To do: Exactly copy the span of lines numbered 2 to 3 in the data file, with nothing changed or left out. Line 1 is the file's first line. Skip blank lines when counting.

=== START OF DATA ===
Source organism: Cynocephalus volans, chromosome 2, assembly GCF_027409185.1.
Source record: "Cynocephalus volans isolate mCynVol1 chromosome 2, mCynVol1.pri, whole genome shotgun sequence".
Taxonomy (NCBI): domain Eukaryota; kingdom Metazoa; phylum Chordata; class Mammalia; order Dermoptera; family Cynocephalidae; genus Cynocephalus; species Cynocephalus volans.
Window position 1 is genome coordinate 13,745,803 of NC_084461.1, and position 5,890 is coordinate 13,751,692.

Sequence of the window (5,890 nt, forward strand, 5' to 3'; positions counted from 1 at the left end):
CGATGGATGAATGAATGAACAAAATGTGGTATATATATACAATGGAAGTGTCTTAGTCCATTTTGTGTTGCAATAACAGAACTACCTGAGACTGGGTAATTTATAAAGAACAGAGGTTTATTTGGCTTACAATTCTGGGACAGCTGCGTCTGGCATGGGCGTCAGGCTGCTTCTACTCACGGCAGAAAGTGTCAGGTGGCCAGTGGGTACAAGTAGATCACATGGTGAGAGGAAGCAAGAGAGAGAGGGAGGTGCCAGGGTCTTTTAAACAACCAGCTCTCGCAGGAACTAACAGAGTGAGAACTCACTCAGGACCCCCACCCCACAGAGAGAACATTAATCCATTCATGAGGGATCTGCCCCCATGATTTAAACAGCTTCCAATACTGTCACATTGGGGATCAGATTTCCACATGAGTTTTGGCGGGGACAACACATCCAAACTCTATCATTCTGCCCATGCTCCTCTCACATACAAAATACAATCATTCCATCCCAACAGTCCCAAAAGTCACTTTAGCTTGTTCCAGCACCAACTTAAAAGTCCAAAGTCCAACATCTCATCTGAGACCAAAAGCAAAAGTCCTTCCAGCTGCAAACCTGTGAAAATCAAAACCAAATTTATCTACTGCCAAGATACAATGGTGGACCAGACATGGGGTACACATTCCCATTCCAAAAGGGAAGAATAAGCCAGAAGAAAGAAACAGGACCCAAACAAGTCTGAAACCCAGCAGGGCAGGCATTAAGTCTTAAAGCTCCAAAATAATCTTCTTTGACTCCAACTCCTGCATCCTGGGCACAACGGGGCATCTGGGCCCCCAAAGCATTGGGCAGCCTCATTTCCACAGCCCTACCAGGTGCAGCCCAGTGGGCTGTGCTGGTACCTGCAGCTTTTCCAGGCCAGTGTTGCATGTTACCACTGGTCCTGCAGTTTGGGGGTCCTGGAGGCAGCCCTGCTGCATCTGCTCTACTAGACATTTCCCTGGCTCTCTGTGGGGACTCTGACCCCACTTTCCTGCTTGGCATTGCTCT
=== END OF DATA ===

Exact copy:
Source record: "Cynocephalus volans isolate mCynVol1 chromosome 2, mCynVol1.pri, whole genome shotgun sequence".
Taxonomy (NCBI): domain Eukaryota; kingdom Metazoa; phylum Chordata; class Mammalia; order Dermoptera; family Cynocephalidae; genus Cynocephalus; species Cynocephalus volans.